A knockout lead performance by Christopher Abbott and a superb supporting turn by Cynthia Nixon make the propulsive and deeply felt "James White" worth experiencing despite a difficult, at times elliptical story.
First-time feature writer-director Josh Mond proves a formidable force as he immerses us into the life of James White (Abbott of HBO's "Girls"), a self-sabotaging young New Yorker whose whirling-dervish existence may be reaching its expiration date. A hard-partying screw-up who's just lost his estranged father, James must now become a caregiver to his beloved mother, Gail (Nixon), a former schoolteacher grappling with Stage 4 cancer. It's a task he's thoroughly committed to — if he can just show up.
Set over a handful of wintry months, the film tracks would-be writer James' attempts to get on some kind of actual life path — which includes a potential job at New York Magazine working for a family friend (Ron Livingston) — all while Gail moves through her inevitable demise. Meanwhile, James manages a Mexican getaway, attracts a high school-age girlfriend (Makenzie Leigh) and leans on his best friend, Nick (actor-musician Scott "Kid Cudi" Mescudi), for moral and practical support.
But it's the mother-son bond here that's the film's calling card. Even with a minimum of detail it's clear to see the powerful dynamic between James and Gail has been more port-in-the-storm friendship than one of dutiful co-dependence. If by spoiling — and loving — James she's enabled his rudderlessness, Gail has also fostered her son's passionate, protective side, which serves him well as things grow pitch-dark.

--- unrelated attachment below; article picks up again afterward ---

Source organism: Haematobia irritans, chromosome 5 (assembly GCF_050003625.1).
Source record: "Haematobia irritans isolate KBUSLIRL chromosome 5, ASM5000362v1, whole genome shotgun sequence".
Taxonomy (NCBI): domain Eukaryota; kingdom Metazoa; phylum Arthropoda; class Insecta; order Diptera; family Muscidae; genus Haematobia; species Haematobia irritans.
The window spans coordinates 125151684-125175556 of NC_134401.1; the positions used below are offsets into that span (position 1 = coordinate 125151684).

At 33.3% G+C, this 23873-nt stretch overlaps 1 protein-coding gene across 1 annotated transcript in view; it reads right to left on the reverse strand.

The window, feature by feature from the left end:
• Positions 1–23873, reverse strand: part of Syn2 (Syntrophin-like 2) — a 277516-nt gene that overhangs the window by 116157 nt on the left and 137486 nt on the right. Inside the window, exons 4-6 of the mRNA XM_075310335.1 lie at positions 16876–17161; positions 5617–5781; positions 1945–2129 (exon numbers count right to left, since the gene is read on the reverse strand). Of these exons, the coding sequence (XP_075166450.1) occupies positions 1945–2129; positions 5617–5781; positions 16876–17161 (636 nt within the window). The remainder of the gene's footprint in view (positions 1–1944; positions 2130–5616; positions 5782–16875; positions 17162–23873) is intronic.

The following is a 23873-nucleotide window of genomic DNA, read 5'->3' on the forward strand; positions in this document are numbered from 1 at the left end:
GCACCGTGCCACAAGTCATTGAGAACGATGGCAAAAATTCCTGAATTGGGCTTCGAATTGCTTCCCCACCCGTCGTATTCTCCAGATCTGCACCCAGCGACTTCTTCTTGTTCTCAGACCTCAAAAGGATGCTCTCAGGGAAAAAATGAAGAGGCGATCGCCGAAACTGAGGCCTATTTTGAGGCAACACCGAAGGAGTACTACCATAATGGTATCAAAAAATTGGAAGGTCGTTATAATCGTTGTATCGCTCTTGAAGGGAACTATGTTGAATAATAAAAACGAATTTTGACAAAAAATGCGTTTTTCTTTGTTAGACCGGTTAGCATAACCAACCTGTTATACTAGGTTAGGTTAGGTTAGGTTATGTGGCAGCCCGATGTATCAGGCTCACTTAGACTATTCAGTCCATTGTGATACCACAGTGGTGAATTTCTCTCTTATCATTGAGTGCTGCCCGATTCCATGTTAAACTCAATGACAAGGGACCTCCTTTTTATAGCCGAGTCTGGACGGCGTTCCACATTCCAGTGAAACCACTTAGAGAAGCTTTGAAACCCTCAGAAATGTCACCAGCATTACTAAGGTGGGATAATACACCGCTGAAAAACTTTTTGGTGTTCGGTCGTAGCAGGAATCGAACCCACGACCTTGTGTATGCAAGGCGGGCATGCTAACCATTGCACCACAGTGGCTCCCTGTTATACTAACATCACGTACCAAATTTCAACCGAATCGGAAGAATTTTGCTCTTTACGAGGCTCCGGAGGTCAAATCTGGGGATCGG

Their relationship, while tenderly etched, never turns overly sentimental in part because of Mond's gut-wrenching approach to depicting Gail's illness. A late-breaking scene in which James spins a story for Gail about the idyllic life they will never live together is a thing of beauty.
Kinetic camera work, tight framing and edgy editing, as well as a vital score by Mescudi plus other smart music choices, deftly reflect James' uncertain emotional states and juggling act of a life.
Ultimately, though, it's Abbott's show to steal — and steal it he does — as he rivetingly conjures a character who's chaotically charismatic, hugely affecting and for better or worse thoroughly real.
MPAA Rating: R for drug use, some sexuality/ nudity, and language.
Running time: 1 hour, 27 minutes.